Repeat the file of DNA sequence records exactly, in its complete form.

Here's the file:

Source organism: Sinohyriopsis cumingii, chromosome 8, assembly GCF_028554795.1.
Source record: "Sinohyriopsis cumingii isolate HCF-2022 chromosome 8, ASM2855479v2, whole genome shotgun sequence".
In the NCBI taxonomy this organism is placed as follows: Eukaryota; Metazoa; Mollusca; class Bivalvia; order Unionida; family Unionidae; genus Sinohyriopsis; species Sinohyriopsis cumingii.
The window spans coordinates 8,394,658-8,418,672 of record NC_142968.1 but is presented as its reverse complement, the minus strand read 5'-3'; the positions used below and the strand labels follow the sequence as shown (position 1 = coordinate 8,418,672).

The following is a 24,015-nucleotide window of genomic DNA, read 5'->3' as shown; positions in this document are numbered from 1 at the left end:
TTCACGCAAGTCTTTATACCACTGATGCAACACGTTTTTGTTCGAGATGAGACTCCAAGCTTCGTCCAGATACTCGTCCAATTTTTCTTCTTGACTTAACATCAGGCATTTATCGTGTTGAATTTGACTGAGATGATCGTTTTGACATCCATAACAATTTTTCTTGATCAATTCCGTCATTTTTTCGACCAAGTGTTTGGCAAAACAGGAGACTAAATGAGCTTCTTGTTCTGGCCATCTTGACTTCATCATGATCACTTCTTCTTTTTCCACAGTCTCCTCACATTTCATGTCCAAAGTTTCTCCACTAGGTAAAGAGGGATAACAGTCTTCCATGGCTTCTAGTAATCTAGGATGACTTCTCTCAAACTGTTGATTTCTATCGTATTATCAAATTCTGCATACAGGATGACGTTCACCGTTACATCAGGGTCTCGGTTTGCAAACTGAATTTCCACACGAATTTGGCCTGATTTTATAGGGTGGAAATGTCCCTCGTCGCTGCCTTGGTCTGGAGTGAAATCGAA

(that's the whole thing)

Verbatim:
Source organism: Sinohyriopsis cumingii, chromosome 8, assembly GCF_028554795.1.
Source record: "Sinohyriopsis cumingii isolate HCF-2022 chromosome 8, ASM2855479v2, whole genome shotgun sequence".
In the NCBI taxonomy this organism is placed as follows: Eukaryota; Metazoa; Mollusca; class Bivalvia; order Unionida; family Unionidae; genus Sinohyriopsis; species Sinohyriopsis cumingii.
The window spans coordinates 8,394,658-8,418,672 of record NC_142968.1 but is presented as its reverse complement, the minus strand read 5'-3'; the positions used below and the strand labels follow the sequence as shown (position 1 = coordinate 8,418,672).

The following is a 24,015-nucleotide window of genomic DNA, read 5'->3' as shown; positions in this document are numbered from 1 at the left end:
TTCACGCAAGTCTTTATACCACTGATGCAACACGTTTTTGTTCGAGATGAGACTCCAAGCTTCGTCCAGATACTCGTCCAATTTTTCTTCTTGACTTAACATCAGGCATTTATCGTGTTGAATTTGACTGAGATGATCGTTTTGACATCCATAACAATTTTTCTTGATCAATTCCGTCATTTTTTCGACCAAGTGTTTGGCAAAACAGGAGACTAAATGAGCTTCTTGTTCTGGCCATCTTGACTTCATCATGATCACTTCTTCTTTTTCCACAGTCTCCTCACATTTCATGTCCAAAGTTTCTCCACTAGGTAAAGAGGGATAACAGTCTTCCATGGCTTCTAGTAATCTAGGATGACTTCTCTCAAACTGTTGATTTCTATCGTATTATCAAATTCTGCATACAGGATGACGTTCACCGTTACATCAGGGTCTCGGTTTGCAAACTGAATTTCCACACGAATTTGGCCTGATTTTATAGGGTGGAAATGTCCCTCGTCGCTGCCTTGGTCTGGAGTGAAATCGAA